With rear-hinged “suicide doors” with weak latches, “scarier” emergency handling, “disorienting” brakes, a “board-like” front seat that slid forward under heavy braking, and an inside mirror that vibrated so much at 50 MPH that it was useless, Consumer Reports rated the Subaru 360 “not acceptable.” The article sounded the death knell for the 360; by early 1970, Bricklin’s company had 2000 Subaru 360’s rusting away in stock and was millions of dollars in debt. Malcolm Bricklin came up with a new franchise idea – ‘FasTrack’ to save the day.    

The concept of ‘FasTrack’ was a pay-by-the-lap go-kart type racing experience which killed two birds with one stone; new franchise would get Bricklin out of debt and also get rid of the leftover Subaru 360’s. To replace the rusted sheet metal Bricklin enlisted Bruce Meyers, creator of the first Volkswagen dune buggy the Meyer Manx, to build “race car type” fiberglass bodies for the leftover 360 chassis.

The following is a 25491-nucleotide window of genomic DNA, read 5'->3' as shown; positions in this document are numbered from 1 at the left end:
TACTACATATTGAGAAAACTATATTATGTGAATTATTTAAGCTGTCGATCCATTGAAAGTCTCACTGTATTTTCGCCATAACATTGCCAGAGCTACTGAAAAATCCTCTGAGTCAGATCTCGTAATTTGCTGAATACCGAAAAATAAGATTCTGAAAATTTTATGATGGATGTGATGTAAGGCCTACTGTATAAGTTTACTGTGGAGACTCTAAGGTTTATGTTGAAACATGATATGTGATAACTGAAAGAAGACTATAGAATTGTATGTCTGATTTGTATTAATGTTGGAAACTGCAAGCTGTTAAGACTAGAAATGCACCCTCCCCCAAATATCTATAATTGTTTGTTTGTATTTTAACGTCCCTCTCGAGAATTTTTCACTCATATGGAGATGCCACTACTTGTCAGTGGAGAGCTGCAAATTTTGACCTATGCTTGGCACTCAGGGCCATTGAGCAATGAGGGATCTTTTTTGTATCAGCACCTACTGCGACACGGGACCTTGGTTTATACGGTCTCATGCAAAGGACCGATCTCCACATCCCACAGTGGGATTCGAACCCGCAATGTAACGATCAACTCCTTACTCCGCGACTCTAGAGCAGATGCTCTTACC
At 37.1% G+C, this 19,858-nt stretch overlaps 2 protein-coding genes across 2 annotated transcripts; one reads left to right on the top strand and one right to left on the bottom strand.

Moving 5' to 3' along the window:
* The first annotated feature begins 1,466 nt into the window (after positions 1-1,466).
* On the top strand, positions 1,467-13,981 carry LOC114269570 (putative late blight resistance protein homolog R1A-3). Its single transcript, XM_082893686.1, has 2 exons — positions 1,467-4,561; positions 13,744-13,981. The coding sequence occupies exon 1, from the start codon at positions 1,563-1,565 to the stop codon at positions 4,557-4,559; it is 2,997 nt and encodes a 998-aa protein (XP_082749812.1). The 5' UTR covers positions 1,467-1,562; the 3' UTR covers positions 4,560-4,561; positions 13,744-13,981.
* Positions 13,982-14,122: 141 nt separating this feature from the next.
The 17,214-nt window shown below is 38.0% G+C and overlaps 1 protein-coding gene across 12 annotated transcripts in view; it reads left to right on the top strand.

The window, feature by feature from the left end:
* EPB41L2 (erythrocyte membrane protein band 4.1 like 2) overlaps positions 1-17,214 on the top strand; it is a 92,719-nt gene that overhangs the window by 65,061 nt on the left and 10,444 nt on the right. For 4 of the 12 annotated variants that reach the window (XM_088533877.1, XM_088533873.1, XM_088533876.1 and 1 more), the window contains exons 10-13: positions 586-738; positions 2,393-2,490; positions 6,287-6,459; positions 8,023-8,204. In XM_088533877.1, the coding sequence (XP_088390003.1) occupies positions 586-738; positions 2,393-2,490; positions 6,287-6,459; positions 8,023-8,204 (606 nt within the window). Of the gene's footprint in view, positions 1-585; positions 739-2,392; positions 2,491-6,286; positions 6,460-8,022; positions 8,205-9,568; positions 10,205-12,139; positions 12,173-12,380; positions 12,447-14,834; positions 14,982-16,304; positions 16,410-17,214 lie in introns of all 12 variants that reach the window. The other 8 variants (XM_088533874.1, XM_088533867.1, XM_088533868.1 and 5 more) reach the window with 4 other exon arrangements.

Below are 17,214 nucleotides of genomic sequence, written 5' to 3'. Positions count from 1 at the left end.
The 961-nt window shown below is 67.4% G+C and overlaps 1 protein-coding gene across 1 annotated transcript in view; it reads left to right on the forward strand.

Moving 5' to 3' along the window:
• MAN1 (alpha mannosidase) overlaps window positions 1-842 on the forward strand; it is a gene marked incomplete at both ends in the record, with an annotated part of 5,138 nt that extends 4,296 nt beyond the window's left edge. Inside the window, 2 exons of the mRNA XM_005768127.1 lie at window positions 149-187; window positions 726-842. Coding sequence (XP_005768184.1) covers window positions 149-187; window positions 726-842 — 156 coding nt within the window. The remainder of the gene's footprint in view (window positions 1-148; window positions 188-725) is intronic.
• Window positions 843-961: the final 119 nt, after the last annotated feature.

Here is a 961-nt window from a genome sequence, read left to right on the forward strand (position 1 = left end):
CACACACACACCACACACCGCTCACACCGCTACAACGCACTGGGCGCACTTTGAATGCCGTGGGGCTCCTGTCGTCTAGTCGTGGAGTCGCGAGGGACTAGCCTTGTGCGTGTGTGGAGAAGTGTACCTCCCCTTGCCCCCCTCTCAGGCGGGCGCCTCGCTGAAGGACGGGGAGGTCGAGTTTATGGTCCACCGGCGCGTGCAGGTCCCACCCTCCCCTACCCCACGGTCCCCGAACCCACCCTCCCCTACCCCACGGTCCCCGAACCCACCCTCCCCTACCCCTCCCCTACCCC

For $25,000 a ‘FasTrack’ franchisee got 10 cars, 20 uniforms and helmets, lighting, fencing, and signs. The first ‘FasTrack’ was built outside the Subaru of America headquarters, and the franchise sales literature told investors that by charging $1 per lap, they could make $135,000 annually operating their ‘FasTrack’ just 27 hours each week.

The corporate entity of “FasTrack International Inc.” was formed in Pennsylvania on December 6 1971 and the following day Bricklin formed “FasTrack LeisureLand Inc.” The goal of  ‘FasTrack LeisureLand’ was to create a series of franchised resort vacation destinations where visitors could stay and race ‘FasTrack’ cars.  According to author Jason Vuic, a Florida man named Leon Stern traded a large Pocono mountains resort property to Bricklin in exchange for $1.25 million in ‘FasTrack’ stock and $1000 a week salary as Stern would line up new resorts and investors. Bricklin then borrowed heavily against the Pocono property to invest in new ventures and around the same time sold Subaru of America in a deal which included a three-year $120,000 a year consulting contract for Bricklin.